One hundred years ago this week, a four-year-old went missing in Louisiana. When he was found eight months later, it marked the beginning of a puzzle that wasn’t solved until 2004. A Case for Solomon tells the story of Bobby Dunbar, who disappeared from the swampy shoreline where his well-off family was camping on Aug. 23, 1912. Eight months and multiple sightings later, Bobby was found in the company of William Walters, a piano tuner who eked out a living roaming from town to town. But Bobby’s reunion with his family was not what you’d imagine. There were questions: why did his mother at first say she didn’t “recognize the light in his eyes”? Where was the scar on Bobby’s left foot from the burn he suffered as a toddler? And, most significantly, why was a poor woman of dubious virtue claiming that Bobby was her own son Bruce? Her claim remained unproven despite an elaborate trial that consumed two U.S. states for two years. Walters was eventually convicted. And the young boy lived the rest of his life as Bobby Dunbar.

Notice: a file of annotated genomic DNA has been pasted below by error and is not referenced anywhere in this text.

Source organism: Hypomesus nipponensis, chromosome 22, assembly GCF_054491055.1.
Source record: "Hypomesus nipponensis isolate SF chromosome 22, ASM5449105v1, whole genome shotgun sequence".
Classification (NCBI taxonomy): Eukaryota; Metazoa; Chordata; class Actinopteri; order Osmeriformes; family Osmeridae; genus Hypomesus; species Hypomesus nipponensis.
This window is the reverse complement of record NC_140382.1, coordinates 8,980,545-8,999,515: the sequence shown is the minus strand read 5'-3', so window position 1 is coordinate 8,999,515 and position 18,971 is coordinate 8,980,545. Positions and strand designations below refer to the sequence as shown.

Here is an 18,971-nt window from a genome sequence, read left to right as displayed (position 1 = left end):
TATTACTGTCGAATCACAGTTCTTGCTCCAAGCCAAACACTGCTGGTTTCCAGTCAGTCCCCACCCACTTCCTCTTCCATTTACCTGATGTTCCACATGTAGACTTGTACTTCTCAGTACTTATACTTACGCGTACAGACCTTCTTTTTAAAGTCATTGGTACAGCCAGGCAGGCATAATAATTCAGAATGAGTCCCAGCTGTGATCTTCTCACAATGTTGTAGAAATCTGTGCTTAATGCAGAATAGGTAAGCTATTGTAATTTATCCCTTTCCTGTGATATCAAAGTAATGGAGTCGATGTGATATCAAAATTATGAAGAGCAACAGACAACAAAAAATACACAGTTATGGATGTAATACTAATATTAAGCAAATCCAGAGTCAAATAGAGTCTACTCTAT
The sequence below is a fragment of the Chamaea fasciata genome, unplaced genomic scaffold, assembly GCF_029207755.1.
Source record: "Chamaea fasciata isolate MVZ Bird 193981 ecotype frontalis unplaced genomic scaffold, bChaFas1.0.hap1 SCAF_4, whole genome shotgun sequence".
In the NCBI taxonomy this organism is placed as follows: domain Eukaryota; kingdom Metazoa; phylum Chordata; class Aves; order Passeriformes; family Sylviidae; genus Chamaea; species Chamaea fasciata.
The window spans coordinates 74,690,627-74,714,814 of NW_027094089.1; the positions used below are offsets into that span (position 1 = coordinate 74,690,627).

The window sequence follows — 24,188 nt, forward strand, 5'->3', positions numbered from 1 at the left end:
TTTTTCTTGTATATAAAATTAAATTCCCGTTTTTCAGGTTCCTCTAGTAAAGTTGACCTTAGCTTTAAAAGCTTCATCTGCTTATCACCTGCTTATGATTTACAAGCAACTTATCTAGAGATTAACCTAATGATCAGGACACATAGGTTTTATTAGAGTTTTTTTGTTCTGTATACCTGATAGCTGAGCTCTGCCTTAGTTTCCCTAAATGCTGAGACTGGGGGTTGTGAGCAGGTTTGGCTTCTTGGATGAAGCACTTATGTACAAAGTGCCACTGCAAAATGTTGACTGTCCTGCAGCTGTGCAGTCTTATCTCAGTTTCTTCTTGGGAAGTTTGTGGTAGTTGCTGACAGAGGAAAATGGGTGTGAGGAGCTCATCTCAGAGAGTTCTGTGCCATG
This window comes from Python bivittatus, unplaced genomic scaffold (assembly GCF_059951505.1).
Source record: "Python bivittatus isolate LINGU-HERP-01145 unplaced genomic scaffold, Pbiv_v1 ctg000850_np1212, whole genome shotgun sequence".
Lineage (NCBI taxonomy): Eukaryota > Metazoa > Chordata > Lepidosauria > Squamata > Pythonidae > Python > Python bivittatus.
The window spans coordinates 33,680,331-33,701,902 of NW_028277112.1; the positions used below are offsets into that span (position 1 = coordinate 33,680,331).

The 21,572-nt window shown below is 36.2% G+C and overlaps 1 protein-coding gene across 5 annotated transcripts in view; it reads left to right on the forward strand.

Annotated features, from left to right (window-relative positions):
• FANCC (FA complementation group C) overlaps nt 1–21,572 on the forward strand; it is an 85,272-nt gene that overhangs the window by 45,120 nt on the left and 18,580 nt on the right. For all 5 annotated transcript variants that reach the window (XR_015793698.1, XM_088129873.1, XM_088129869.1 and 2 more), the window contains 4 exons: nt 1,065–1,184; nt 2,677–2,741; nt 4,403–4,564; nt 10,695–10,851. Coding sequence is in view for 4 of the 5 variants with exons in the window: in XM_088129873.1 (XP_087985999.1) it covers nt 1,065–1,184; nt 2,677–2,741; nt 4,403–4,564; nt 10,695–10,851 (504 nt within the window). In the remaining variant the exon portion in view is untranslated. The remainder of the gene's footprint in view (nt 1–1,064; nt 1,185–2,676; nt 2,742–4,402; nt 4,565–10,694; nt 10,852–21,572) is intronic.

The spark for shaping his story into a book was a 2008 documentary that reporter Tal McThenia made for the radio show This American Life. McThenia had worked with Bobby’s granddaughter, Margaret Dunbar Cutright, whose father had handed her a binder stuffed with news stories, letters and documents about the case in 1999. After the show aired, the pair decided to collaborate on a book. What they unravel is intriguing, and the detail and thoroughness of the authors’ research is evident, if exhausting at times. DNA testing revealed Bobby’s true identity in 2004 (no spoilers here, but it’s hardly a surprise). Much more captivating is the daily newspapers’ role in the outcome of the case, and how their headline-chasing incorporated a level of thuggery and deceit that makes London’s recent phone-hacking scandal look like piffle. It’s a reminder of how the media can shape public opinion, something that hasn’t changed all that much in 100 years.